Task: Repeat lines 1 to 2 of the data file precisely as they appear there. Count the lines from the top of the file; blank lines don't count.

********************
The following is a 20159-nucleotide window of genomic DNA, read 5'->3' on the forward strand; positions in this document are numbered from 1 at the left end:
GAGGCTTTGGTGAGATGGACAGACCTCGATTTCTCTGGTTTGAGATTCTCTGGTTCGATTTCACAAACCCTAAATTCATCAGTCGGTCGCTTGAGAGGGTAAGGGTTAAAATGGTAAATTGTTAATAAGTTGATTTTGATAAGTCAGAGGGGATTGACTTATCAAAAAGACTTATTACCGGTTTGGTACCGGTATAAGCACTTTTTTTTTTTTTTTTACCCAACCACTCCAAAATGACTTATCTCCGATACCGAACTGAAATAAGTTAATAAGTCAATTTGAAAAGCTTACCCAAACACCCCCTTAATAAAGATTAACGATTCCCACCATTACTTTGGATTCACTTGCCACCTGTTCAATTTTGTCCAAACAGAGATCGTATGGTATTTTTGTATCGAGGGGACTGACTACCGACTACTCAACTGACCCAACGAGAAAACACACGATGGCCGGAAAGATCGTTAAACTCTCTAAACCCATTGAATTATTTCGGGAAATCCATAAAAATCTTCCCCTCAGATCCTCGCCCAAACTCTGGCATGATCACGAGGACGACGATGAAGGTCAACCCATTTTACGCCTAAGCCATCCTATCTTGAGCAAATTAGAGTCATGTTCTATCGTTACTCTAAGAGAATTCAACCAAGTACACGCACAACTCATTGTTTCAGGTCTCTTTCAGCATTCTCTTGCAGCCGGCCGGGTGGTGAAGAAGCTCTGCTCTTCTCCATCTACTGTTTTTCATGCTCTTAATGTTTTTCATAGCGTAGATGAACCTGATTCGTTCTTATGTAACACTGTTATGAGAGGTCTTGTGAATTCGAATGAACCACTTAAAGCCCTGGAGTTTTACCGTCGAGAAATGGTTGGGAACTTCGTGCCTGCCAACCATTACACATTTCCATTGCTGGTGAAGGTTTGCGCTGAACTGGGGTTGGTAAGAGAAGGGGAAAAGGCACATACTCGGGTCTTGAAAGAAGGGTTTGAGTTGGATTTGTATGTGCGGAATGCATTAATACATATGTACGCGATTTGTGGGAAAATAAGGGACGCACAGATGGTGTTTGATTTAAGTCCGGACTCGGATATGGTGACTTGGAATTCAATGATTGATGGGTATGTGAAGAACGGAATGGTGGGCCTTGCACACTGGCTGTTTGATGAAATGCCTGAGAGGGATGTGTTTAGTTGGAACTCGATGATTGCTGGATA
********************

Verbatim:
The following is a 20159-nucleotide window of genomic DNA, read 5'->3' on the forward strand; positions in this document are numbered from 1 at the left end:
GAGGCTTTGGTGAGATGGACAGACCTCGATTTCTCTGGTTTGAGATTCTCTGGTTCGATTTCACAAACCCTAAATTCATCAGTCGGTCGCTTGAGAGGGTAAGGGTTAAAATGGTAAATTGTTAATAAGTTGATTTTGATAAGTCAGAGGGGATTGACTTATCAAAAAGACTTATTACCGGTTTGGTACCGGTATAAGCACTTTTTTTTTTTTTTTTACCCAACCACTCCAAAATGACTTATCTCCGATACCGAACTGAAATAAGTTAATAAGTCAATTTGAAAAGCTTACCCAAACACCCCCTTAATAAAGATTAACGATTCCCACCATTACTTTGGATTCACTTGCCACCTGTTCAATTTTGTCCAAACAGAGATCGTATGGTATTTTTGTATCGAGGGGACTGACTACCGACTACTCAACTGACCCAACGAGAAAACACACGATGGCCGGAAAGATCGTTAAACTCTCTAAACCCATTGAATTATTTCGGGAAATCCATAAAAATCTTCCCCTCAGATCCTCGCCCAAACTCTGGCATGATCACGAGGACGACGATGAAGGTCAACCCATTTTACGCCTAAGCCATCCTATCTTGAGCAAATTAGAGTCATGTTCTATCGTTACTCTAAGAGAATTCAACCAAGTACACGCACAACTCATTGTTTCAGGTCTCTTTCAGCATTCTCTTGCAGCCGGCCGGGTGGTGAAGAAGCTCTGCTCTTCTCCATCTACTGTTTTTCATGCTCTTAATGTTTTTCATAGCGTAGATGAACCTGATTCGTTCTTATGTAACACTGTTATGAGAGGTCTTGTGAATTCGAATGAACCACTTAAAGCCCTGGAGTTTTACCGTCGAGAAATGGTTGGGAACTTCGTGCCTGCCAACCATTACACATTTCCATTGCTGGTGAAGGTTTGCGCTGAACTGGGGTTGGTAAGAGAAGGGGAAAAGGCACATACTCGGGTCTTGAAAGAAGGGTTTGAGTTGGATTTGTATGTGCGGAATGCATTAATACATATGTACGCGATTTGTGGGAAAATAAGGGACGCACAGATGGTGTTTGATTTAAGTCCGGACTCGGATATGGTGACTTGGAATTCAATGATTGATGGGTATGTGAAGAACGGAATGGTGGGCCTTGCACACTGGCTGTTTGATGAAATGCCTGAGAGGGATGTGTTTAGTTGGAACTCGATGATTGCTGGATA